North creates rebrand for global insurance group Howden

The studio was brought in to help unify the brand’s consumer and corporate offerings, but also help it stand out from its many competitors

As one of the largest insurance groups in the world, Howden employs 15,000 people across 50 countries. Having grown to look after both corporate and consumer clients, the group was keen to unite the business so it has brought in London-based studio North to create a new brand identity.

North worked with Howden’s in-house brand and marketing team to understand what the business needed. It was important for the rebrand to capture “the scale of the firm’s operations for millions of clients”, by creating a fresh and dynamic visual approach.

In the UK, Howden has added a consumer retail arm to the business, meaning its insurance brokers now offer consultancy and advice to the public. This meant that North was responsible for the creative concept and direction of the 120-branch network, both inside and out.

The biggest change to Howden’s branding is the logotype. Previously different shades of blue and mostly plain, the logo now bucks the trend of its competitors by using chunky letterforms that blend together to create a distinct wordmark. This was not just to bring together its global broking operations under one name, but also to differentiate itself from other ‘Howden’-named businesses in other sectors.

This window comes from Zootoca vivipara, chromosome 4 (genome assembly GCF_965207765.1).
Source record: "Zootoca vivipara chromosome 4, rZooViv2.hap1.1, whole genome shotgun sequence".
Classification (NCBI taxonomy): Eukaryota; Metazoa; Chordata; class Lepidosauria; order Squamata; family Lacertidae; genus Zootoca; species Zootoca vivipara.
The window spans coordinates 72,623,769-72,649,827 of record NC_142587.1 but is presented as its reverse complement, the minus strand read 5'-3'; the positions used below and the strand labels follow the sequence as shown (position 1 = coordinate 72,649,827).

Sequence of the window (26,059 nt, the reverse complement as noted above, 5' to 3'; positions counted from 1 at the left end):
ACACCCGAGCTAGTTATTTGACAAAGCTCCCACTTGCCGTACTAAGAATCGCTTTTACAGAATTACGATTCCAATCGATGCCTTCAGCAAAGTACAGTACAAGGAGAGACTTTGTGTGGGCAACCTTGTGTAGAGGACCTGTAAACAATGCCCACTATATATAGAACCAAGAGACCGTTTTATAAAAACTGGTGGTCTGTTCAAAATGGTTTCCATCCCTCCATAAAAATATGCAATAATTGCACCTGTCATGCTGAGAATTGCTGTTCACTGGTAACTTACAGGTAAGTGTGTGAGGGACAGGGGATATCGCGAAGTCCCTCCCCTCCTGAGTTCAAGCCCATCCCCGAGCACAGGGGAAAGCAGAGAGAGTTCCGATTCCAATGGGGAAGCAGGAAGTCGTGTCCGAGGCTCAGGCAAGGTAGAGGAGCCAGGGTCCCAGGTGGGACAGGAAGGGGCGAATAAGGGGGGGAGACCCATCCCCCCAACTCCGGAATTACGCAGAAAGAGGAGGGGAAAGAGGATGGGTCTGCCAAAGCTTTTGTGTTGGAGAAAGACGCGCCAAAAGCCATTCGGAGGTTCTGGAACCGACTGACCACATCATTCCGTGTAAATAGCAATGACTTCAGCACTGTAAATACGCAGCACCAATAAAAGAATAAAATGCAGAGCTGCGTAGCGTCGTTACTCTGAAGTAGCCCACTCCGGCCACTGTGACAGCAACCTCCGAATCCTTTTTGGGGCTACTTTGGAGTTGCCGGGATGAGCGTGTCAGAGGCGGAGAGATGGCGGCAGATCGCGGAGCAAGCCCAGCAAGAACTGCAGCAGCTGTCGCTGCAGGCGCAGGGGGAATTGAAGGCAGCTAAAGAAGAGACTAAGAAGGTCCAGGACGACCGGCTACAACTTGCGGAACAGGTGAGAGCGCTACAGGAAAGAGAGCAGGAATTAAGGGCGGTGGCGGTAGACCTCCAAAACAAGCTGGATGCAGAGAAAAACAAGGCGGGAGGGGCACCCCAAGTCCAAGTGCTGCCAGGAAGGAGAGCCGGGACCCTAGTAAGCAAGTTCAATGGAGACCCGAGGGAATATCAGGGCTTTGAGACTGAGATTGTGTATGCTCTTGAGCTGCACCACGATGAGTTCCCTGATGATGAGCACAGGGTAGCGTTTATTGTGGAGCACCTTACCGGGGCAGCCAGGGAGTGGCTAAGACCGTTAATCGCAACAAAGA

The logotype also has a “transparent lens” as an added element, to signify how “insurance is always there but invisible”. Imagery of wind farms in the North Sea and cyber security can be seen through the logotype, to emulate the layer of protection it offers.

For typography, North used Swiss foundry Grilli Type’s GT Ultra to reflect the “personality of the business” as it combines a classical serif type with a modern sans. Friendly illustrations also add a touch of warmth to the identity.

For colour, as the brand exists in different spaces, the team deliberately avoided “sombre colour tropes of the sector” and instead developed a “warm and human” palette.

Hues of green and khaki with bright tones of red and blue feature to create unexpected pairings and again to sit in contrast to the typically monochrome approach of the brand’s competitors.